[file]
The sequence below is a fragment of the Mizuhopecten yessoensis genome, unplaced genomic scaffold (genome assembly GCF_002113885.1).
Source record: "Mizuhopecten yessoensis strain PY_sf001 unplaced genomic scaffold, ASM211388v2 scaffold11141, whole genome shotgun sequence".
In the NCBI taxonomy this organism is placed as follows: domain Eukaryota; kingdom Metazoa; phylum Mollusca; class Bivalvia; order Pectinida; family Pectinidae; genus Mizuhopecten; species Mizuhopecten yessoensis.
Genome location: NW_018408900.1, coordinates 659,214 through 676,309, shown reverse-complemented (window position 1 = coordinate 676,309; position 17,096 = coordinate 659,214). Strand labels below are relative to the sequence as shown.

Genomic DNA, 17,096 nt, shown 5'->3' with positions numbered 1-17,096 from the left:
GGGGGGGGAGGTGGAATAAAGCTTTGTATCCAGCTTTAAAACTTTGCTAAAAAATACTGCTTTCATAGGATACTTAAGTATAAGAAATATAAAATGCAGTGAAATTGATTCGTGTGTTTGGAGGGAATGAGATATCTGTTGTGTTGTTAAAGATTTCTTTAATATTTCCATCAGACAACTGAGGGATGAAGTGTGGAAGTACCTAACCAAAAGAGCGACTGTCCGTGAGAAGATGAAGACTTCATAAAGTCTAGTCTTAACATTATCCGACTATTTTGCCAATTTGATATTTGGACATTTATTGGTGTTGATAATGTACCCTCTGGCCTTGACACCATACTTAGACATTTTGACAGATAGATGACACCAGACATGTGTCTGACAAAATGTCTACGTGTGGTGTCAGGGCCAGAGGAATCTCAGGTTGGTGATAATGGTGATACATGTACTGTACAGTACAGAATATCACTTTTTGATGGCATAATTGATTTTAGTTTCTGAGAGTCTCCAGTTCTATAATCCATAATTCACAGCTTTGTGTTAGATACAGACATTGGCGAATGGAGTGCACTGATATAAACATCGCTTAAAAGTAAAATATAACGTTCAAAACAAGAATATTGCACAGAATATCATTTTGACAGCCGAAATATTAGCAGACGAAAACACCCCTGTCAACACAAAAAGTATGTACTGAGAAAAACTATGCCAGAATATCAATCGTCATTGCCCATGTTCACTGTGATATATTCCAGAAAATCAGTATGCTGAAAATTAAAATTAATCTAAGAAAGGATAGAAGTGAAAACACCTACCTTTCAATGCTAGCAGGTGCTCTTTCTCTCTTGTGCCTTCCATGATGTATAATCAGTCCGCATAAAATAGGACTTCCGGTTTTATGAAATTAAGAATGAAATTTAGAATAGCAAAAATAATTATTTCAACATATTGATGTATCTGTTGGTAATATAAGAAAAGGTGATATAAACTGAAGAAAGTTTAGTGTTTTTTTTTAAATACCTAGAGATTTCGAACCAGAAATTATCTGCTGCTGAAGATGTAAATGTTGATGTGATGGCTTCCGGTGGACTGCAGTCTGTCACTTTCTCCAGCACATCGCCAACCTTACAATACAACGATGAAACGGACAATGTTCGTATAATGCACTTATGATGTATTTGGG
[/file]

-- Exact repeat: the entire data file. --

The sequence below is a fragment of the Mizuhopecten yessoensis genome, unplaced genomic scaffold (genome assembly GCF_002113885.1).
Source record: "Mizuhopecten yessoensis strain PY_sf001 unplaced genomic scaffold, ASM211388v2 scaffold11141, whole genome shotgun sequence".
In the NCBI taxonomy this organism is placed as follows: domain Eukaryota; kingdom Metazoa; phylum Mollusca; class Bivalvia; order Pectinida; family Pectinidae; genus Mizuhopecten; species Mizuhopecten yessoensis.
Genome location: NW_018408900.1, coordinates 659,214 through 676,309, shown reverse-complemented (window position 1 = coordinate 676,309; position 17,096 = coordinate 659,214). Strand labels below are relative to the sequence as shown.

Genomic DNA, 17,096 nt, shown 5'->3' with positions numbered 1-17,096 from the left:
GGGGGGGGAGGTGGAATAAAGCTTTGTATCCAGCTTTAAAACTTTGCTAAAAAATACTGCTTTCATAGGATACTTAAGTATAAGAAATATAAAATGCAGTGAAATTGATTCGTGTGTTTGGAGGGAATGAGATATCTGTTGTGTTGTTAAAGATTTCTTTAATATTTCCATCAGACAACTGAGGGATGAAGTGTGGAAGTACCTAACCAAAAGAGCGACTGTCCGTGAGAAGATGAAGACTTCATAAAGTCTAGTCTTAACATTATCCGACTATTTTGCCAATTTGATATTTGGACATTTATTGGTGTTGATAATGTACCCTCTGGCCTTGACACCATACTTAGACATTTTGACAGATAGATGACACCAGACATGTGTCTGACAAAATGTCTACGTGTGGTGTCAGGGCCAGAGGAATCTCAGGTTGGTGATAATGGTGATACATGTACTGTACAGTACAGAATATCACTTTTTGATGGCATAATTGATTTTAGTTTCTGAGAGTCTCCAGTTCTATAATCCATAATTCACAGCTTTGTGTTAGATACAGACATTGGCGAATGGAGTGCACTGATATAAACATCGCTTAAAAGTAAAATATAACGTTCAAAACAAGAATATTGCACAGAATATCATTTTGACAGCCGAAATATTAGCAGACGAAAACACCCCTGTCAACACAAAAAGTATGTACTGAGAAAAACTATGCCAGAATATCAATCGTCATTGCCCATGTTCACTGTGATATATTCCAGAAAATCAGTATGCTGAAAATTAAAATTAATCTAAGAAAGGATAGAAGTGAAAACACCTACCTTTCAATGCTAGCAGGTGCTCTTTCTCTCTTGTGCCTTCCATGATGTATAATCAGTCCGCATAAAATAGGACTTCCGGTTTTATGAAATTAAGAATGAAATTTAGAATAGCAAAAATAATTATTTCAACATATTGATGTATCTGTTGGTAATATAAGAAAAGGTGATATAAACTGAAGAAAGTTTAGTGTTTTTTTTTAAATACCTAGAGATTTCGAACCAGAAATTATCTGCTGCTGAAGATGTAAATGTTGATGTGATGGCTTCCGGTGGACTGCAGTCTGTCACTTTCTCCAGCACATCGCCAACCTTACAATACAACGATGAAACGGACAATGTTCGTATAATGCACTTATGATGTATTTGGG